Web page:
OLYMPUS DIGITAL CAMERATo many college students, class assignments can seem boring and meaningless. But for teacher Alan Goodson and his students at Fashion Institute of Design & Merchandising, the ongoing visits to the Fountain have become one assignment they eagerly look forward to undertaking. For years, Goodson regularly pulls his students out of the classroom and into the Fountain to benefit from the educational and life-enhancing experience of live theatre.  

The student visits are made possible by Theatre as a Learning Tool, the Fountain Theatre’s educational outreach program that makes live theatre accessible to young people throughout Southern California. 

The FIDM students arrived at the Fountain on November 4th to see our acclaimed world premiere of Runaway Home by Jeremy J. Kamps.  The play is set in New Orleans, three years after Hurricane Katrina. 14 year-old runaway Kali embarks on a journey to pick through the wreckage of what used to be her life. Rhyming, stealing, and scamming her way through the still-destroyed neighborhood, she grapples with the real cost of what she lost and is forced to confront the higher risk of moving forward. A funny, moving, and powerful new play about community and the power of family.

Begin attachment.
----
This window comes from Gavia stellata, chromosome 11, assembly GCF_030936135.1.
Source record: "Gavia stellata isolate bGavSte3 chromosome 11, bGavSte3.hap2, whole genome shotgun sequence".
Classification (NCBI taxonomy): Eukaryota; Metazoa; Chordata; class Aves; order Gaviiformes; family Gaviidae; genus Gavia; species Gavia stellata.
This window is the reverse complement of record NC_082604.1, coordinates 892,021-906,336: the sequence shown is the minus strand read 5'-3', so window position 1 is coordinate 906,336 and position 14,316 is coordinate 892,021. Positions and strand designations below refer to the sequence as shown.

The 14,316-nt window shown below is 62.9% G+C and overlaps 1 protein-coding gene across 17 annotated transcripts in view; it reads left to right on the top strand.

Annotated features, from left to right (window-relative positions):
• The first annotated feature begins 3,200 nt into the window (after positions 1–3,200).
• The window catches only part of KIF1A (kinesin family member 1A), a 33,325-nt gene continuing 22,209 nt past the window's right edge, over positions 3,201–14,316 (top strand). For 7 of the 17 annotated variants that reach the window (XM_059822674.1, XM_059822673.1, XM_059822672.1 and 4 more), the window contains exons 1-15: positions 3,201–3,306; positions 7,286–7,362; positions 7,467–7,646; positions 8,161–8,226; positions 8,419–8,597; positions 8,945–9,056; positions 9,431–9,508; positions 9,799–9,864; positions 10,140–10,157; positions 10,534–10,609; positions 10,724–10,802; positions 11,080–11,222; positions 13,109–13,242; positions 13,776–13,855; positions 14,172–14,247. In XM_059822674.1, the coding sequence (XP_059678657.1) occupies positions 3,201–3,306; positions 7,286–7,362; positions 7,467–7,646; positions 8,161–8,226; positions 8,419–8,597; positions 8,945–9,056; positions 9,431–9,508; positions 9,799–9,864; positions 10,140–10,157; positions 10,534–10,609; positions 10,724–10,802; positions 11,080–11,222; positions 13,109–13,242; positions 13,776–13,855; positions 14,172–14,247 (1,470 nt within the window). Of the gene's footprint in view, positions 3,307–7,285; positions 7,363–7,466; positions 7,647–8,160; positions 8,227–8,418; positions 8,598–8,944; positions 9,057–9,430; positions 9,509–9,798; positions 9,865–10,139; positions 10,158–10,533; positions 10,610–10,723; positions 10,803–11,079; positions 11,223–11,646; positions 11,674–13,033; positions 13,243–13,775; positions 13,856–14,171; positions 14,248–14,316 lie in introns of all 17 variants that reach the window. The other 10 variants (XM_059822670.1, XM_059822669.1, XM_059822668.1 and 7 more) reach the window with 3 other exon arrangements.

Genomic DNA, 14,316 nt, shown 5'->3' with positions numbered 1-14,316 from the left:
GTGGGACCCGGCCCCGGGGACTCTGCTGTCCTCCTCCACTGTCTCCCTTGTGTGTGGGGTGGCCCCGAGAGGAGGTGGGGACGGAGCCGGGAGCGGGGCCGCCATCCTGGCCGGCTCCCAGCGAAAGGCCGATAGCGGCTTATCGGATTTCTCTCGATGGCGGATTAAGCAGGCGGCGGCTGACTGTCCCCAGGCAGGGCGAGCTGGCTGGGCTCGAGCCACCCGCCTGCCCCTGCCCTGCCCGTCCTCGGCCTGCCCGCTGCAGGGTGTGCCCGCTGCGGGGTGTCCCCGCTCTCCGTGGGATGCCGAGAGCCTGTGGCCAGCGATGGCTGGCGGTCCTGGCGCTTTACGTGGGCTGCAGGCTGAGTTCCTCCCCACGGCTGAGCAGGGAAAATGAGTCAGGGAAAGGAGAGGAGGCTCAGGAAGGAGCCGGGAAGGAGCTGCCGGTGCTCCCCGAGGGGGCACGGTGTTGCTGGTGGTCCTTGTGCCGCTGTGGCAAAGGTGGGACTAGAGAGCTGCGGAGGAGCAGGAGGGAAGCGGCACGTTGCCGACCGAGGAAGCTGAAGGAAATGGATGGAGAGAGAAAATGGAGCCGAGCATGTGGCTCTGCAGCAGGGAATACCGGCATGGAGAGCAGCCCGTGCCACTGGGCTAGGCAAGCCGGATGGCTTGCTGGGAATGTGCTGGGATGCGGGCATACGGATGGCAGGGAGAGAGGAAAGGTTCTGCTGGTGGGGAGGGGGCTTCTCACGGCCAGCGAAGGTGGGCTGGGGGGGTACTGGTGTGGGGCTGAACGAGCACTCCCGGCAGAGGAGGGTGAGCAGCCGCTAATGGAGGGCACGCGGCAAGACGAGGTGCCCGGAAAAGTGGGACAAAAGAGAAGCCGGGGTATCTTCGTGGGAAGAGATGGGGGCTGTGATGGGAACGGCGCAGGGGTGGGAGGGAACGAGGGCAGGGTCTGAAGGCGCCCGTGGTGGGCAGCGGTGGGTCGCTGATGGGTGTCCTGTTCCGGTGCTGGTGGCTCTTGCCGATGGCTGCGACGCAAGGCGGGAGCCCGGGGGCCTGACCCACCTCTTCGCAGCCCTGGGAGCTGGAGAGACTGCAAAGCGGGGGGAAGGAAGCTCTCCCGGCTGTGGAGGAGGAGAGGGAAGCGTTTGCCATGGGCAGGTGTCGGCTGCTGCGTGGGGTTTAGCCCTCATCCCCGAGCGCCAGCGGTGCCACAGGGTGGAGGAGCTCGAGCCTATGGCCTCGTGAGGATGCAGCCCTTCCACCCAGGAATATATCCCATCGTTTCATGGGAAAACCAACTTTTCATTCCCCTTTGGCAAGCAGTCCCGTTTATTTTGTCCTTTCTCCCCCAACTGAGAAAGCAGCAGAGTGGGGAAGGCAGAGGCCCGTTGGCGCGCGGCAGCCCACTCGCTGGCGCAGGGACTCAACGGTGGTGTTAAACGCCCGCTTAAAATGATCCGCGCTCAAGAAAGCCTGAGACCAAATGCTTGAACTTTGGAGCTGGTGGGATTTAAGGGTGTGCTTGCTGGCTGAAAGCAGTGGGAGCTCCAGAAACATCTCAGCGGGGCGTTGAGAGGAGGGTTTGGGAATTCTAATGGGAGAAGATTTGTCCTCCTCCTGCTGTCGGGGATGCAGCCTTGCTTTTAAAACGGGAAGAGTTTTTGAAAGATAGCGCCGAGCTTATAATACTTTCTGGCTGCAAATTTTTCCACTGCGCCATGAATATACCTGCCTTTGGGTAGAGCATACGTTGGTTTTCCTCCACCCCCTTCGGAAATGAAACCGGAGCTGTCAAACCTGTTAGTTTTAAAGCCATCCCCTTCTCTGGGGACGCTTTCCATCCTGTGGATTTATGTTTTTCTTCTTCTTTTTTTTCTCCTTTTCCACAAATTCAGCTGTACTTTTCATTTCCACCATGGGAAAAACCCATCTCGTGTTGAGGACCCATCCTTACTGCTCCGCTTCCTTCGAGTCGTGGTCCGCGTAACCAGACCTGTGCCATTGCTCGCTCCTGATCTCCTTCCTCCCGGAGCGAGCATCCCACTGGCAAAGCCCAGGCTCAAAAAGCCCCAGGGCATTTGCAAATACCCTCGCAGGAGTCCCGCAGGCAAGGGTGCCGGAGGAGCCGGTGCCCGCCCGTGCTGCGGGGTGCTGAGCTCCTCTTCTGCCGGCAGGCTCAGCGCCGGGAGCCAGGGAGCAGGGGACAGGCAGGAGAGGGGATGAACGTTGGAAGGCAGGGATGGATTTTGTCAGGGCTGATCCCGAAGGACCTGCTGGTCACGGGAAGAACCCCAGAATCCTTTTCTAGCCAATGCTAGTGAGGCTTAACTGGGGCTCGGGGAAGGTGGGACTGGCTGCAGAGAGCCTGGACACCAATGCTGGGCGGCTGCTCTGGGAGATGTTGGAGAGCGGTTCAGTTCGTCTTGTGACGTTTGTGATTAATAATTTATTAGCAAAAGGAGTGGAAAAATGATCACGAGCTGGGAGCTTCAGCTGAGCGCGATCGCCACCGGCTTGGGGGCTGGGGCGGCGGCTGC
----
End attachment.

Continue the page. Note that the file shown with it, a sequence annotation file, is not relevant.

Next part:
Returning back to their classroom, the students wrote essays expressing their thoughts and feelings on seeing the production. Take a look at these excerpts:  

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“The small black box-style theater that The Fountain offers made for an utterly intimate show, leaving tears swelling in every audience member’s eyes as they watched these characters and their troubles unfold. . . . As someone who had no experience with the post-Katrina trauma, this show was a huge learning experience for me. In a way, it caused awareness for tragedies like Katrina, and how the devastation is anything but short-term. In my mind, three years sounds like a very long time, but seeing how devastated these families and communities still were three years later really put it into perspective. Also, the intimate environment of the venue made me feel even closer with these characters, and I truly felt a connection with each and every one of them throughout the show. Kamps’ writing exposed the ugly truths of a natural disaster, but mainly expressed the importance of acceptance, family, and growing up.”